As the popularity of dating apps continues to increase, Business Insider expects these apps to reach more than 25 million users per month. Tinder, for example, had 57 million users globally, with 35 percent of them being between the ages of 18 to 24, in 2018 according to the Business of Apps.
Bumble, a dating app that includes a befriending and a business networking mode, has over 72 million users in over 150 countries, according to Florencia Villa-Ortiz, the app’s campus media manager at UTEP.
The effects these apps can have on the multiple students who use them vary.
Villa-Ortiz, a 21-year-old nursing junior at UTEP, has benefitted from the app’s Bumble Honey Ambassador program, an opportunity for college students to acquire marketing skills.
“I’ve loved working with Bumble because I’ve genuinely gained invaluable marketing experience,” Villa-Ortiz said. “I constantly get to interact with a number of kind and empowered people on campus.”
Since online daters tend to be young people, couples that have met online are more likely to be diverse, with the partners having different backgrounds, beliefs and ethnicities, according to a Pew Research Center analysis of survey data from Stanford University.
However, dating apps can also have a negative effect on its users.
“I think it’s a big distraction and I think it’s also a lot of pressure on how you market yourself online on these platforms to maybe get a date,” said Adren Warling, an anthropology major and research assistant at UTEP. “I have almost 400 matches on Tinder, I’ve never met one of them. It’s a lot of pressure for a maybe.”
Warling also thinks that online dating has made people more superficial and more worried about how to present themselves to others in a couple of pictures and a brief description.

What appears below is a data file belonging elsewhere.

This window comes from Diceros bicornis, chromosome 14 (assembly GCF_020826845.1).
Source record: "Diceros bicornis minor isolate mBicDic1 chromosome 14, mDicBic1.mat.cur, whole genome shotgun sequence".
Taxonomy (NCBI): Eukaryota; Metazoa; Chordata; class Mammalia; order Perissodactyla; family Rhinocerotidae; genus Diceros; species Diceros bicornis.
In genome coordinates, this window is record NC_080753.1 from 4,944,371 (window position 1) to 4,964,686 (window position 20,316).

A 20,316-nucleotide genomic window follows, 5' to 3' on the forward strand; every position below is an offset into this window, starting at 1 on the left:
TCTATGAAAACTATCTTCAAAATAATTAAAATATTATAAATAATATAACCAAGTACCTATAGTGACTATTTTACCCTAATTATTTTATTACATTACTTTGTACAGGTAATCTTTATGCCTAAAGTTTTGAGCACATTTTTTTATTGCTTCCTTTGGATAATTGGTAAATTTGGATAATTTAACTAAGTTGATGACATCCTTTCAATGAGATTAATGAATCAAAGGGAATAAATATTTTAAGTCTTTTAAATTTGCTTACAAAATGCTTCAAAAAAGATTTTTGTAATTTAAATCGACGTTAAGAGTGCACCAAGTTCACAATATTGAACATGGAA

“We’re marketing ourselves to others and we’re also being marketed to. When you look at dating apps, you swipe or you have to do certain things to talk to people. I think it’s really (about) how you can sell yourself best,” Warling said. “We’re losing sight of what it means to be human and, even though we all know we have our own personal flaws, we are in a time where you don’t talk about that or, if you do, it’s a joke on Facebook. It’s a meme.”
Online dating has also affected romantic relationships, making them more short-lived and shallower, Warling explained.
“Even in my experience on dating apps, it’s more, ‘Let me meet someone online and talk to them for a little bit and then move on to someone else,’ without ever really meeting physically,” Warling said. “I think it contributes more to social isolation and also social apathy.”
On the other hand, Bumble has hosted events for people to meet in person and make the relationships formed through the app meaningful, Villa-Ortiz said.
“It’s been really great working on events where Bumble users can connect face-to-face, not just to meet and talk over the app, but to create genuine friendships and relationships over something interactive and fun,” Villas-Ortiz said. “I know that Bumble has helped facilitate over a billion first moves and some amazing success stories have come from them.”
Alexia X. Nava Carmona may be reached at [email protected]